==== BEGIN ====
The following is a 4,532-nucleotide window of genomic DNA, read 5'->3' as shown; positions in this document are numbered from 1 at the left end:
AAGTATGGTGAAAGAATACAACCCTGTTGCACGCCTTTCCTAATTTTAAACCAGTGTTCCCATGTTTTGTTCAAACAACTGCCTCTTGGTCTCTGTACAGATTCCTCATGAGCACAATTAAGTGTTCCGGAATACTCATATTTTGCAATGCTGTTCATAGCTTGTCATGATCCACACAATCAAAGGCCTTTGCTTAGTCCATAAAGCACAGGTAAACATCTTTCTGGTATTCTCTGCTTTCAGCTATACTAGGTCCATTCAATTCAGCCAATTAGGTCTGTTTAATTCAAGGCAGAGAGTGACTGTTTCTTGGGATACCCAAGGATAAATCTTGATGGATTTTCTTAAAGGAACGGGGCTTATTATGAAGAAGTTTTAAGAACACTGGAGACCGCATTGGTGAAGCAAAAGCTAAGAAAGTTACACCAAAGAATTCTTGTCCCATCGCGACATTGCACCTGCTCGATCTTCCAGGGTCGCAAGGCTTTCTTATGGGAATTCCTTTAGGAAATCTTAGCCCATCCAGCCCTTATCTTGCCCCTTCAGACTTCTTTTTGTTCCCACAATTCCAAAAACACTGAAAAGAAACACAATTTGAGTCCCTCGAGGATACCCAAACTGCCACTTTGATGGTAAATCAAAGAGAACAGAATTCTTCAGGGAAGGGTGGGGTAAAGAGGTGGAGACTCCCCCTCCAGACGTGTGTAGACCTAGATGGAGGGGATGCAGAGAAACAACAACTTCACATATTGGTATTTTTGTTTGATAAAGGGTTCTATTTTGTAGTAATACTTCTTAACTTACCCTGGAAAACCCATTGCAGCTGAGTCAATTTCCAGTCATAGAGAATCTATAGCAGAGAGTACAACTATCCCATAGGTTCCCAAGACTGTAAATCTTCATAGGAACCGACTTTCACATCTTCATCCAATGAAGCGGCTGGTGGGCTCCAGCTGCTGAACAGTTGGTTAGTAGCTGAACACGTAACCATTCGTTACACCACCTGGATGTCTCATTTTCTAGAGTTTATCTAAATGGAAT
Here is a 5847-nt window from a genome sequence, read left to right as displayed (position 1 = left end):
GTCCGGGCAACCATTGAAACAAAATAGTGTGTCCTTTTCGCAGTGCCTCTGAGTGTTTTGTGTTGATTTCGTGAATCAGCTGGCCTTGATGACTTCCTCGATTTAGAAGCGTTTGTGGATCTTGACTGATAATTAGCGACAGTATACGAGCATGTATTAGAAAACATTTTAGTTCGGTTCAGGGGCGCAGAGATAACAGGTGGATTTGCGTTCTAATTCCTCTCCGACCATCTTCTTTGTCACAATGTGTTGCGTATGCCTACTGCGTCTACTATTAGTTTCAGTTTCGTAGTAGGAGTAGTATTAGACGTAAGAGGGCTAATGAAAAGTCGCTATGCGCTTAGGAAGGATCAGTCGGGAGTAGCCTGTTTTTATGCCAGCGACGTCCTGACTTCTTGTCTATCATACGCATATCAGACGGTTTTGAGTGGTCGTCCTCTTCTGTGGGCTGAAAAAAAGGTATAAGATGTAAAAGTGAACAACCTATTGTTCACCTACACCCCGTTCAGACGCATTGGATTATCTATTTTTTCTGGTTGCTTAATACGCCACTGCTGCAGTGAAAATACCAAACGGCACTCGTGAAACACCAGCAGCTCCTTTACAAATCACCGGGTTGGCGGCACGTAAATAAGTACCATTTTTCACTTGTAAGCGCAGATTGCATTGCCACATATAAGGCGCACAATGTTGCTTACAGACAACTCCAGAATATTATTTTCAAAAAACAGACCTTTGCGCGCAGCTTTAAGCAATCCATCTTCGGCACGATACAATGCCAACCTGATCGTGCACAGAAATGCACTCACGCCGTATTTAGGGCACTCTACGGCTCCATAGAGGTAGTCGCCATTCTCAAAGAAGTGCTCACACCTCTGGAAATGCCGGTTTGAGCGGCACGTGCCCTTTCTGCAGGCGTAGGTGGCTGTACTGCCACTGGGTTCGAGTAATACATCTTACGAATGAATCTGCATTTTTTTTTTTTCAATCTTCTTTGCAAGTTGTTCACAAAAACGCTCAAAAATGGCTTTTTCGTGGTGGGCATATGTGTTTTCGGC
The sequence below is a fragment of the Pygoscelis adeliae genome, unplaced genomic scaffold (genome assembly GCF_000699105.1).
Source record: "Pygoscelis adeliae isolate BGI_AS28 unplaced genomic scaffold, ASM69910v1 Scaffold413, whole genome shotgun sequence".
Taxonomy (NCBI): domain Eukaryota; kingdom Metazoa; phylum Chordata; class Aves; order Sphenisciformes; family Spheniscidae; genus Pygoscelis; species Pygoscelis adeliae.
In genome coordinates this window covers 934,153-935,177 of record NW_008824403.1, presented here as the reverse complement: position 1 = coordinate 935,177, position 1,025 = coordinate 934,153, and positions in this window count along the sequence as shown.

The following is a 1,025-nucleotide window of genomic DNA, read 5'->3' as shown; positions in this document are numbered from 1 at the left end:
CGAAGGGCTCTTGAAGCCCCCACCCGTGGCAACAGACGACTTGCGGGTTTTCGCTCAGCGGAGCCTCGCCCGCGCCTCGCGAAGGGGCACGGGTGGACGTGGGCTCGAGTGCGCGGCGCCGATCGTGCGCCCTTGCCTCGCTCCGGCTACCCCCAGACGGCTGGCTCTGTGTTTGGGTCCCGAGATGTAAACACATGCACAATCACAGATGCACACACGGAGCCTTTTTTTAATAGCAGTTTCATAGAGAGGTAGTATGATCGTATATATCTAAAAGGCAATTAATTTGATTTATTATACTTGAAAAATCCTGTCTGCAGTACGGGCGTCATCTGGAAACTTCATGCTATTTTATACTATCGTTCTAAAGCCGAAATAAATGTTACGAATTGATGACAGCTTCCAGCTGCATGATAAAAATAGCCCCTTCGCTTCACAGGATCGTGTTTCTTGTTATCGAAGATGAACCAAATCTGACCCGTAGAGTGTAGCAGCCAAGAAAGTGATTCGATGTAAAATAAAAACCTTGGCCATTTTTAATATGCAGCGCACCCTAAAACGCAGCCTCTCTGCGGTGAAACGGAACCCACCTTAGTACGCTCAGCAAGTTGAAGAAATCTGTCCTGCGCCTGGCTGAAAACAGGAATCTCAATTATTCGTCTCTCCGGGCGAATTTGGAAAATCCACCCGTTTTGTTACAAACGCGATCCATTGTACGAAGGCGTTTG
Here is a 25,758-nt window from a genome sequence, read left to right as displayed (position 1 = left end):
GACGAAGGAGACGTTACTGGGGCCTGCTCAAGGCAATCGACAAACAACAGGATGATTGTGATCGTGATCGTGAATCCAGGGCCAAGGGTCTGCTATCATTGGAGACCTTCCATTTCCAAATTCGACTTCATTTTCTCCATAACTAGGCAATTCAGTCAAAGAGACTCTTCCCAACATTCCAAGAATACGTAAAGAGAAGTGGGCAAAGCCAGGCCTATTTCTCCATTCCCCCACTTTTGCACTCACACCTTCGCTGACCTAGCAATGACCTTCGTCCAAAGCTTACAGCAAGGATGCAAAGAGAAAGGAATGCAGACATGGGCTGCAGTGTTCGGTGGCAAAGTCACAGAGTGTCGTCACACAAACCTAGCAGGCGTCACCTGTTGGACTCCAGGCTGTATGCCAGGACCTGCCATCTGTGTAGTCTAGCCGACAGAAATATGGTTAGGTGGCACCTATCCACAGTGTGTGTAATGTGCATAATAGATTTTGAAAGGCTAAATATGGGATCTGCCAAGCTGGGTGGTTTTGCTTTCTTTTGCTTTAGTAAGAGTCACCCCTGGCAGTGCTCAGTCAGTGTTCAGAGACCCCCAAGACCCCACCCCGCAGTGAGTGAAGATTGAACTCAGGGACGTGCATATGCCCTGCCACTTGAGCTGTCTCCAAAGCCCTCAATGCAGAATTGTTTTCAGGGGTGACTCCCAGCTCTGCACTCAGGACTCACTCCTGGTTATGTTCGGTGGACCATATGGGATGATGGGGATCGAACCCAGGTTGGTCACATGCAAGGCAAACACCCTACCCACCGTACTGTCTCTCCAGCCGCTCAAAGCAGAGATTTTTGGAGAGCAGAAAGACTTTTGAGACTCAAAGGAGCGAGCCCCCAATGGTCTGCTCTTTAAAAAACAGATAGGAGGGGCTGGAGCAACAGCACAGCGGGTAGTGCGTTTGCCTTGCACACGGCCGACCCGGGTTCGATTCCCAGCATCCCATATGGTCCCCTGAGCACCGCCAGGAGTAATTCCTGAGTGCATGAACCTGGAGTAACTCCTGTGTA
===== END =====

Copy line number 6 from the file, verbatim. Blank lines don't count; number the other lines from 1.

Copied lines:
Source record: "Pygoscelis adeliae isolate BGI_AS28 unplaced genomic scaffold, ASM69910v1 Scaffold413, whole genome shotgun sequence".